Mitch McConnell calls for airstrikes against Taliban: ‘It is not too late’

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GOP Senate leader Mitch McConnell called on President Biden to launch 11th hour airstrikes against the Taliban in Afghanistan, as the group comes perilously close to seizing the nation’s capital of Kabul.

“It is not too late to prevent the Taliban from overrunning Kabul,” The Kentucky senator said in a statement Friday, Fox News reported. “The Administration should move quickly to hammer Taliban advances with airstrikes, provide critical support to the Afghan National Defense and Security Forces (ANDSF) defending the capital, and prevent the seemingly imminent fall of the city.”

The message came after McConnell had what he described as an “urgent conversation” with Adela Raz, Afghanistan’s ambassador to the United States.

In recent days McConnell has become a harsh critic of the US withdrawal from Afghanistan, likening it to the fall of Saigon in 1975 and warning that the Taliban was storming back to power, just as America remembers the 20th anniversary of the 9/11 terrorist attacks.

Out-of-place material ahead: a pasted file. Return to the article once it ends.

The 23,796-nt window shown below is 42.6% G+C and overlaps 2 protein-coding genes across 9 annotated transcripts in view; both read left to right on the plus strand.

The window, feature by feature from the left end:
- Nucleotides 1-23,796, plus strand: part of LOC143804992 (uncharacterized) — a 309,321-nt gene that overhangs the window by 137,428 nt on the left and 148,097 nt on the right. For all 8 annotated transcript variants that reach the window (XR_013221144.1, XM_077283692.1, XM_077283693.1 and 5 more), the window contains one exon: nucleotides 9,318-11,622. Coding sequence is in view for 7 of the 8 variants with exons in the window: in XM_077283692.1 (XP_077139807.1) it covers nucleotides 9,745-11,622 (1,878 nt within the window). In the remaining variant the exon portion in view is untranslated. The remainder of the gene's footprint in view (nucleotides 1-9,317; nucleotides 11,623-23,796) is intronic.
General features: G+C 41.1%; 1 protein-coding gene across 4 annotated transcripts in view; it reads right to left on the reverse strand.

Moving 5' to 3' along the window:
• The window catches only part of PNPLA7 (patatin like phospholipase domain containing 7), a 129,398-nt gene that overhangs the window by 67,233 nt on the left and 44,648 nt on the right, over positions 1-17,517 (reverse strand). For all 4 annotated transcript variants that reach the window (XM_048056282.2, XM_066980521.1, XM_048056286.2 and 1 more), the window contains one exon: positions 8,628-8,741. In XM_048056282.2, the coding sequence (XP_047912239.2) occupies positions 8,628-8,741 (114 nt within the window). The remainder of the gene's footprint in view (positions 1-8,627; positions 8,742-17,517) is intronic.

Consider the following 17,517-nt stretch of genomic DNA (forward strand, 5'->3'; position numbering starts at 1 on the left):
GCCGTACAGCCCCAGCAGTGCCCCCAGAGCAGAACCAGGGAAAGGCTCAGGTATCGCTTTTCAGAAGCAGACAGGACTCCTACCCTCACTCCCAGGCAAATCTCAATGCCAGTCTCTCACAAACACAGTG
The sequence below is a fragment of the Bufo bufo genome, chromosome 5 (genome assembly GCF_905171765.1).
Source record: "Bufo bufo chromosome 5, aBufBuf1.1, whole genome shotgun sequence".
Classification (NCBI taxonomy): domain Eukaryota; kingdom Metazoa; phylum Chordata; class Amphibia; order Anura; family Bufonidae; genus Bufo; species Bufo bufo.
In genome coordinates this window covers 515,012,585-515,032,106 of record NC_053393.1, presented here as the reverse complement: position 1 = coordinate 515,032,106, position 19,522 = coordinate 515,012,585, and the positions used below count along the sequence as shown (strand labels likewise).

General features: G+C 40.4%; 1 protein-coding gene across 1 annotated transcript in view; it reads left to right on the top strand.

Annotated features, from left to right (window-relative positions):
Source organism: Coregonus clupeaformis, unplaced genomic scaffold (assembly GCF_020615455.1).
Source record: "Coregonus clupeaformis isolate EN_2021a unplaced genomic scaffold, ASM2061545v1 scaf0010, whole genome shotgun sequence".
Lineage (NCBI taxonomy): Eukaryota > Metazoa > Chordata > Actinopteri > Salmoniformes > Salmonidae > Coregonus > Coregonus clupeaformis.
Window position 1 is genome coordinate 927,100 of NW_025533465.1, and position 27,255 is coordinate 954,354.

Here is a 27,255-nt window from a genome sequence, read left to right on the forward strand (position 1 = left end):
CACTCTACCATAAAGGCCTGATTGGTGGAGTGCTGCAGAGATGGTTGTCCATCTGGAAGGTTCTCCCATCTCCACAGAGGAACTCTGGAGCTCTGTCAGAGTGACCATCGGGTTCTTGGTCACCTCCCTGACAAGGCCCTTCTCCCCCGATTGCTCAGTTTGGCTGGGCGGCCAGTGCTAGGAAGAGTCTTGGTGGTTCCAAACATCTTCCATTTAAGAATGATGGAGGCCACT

A B-1B Lancer from the U.S. Air Force 28th Air Expeditionary Wing drops arsenal while on a combat mission in support of strikes on Afghanistan in 2001.
Courtesy USAF/Getty Images

American forces have spent 20 years in Afghanistan, ever since a 2001 invasion which initially knocked out the Taliban and the Al Qaeda terrorist network of Osama Bin Laden.

President Biden has vowed to complete a final pullout of U.S. troops from the country by the end of August. As the US has withdrawn, Taliban fighters have recaptured large swaths of the country with lightening speed.

On Friday President Biden announced a last minute surge of 3,000 troops to help evacuate the U.S. embassy in Kabul.

Plumes of smoke rise into the sky after fighting between the Taliban and Afghan security personnel in Kandahar, Afghanistan, southwest of Kabul.
Plumes of smoke rise into the sky after fighting between the Taliban and Afghan security personnel in Kandahar, Afghanistan, southwest of Kabul.
AP

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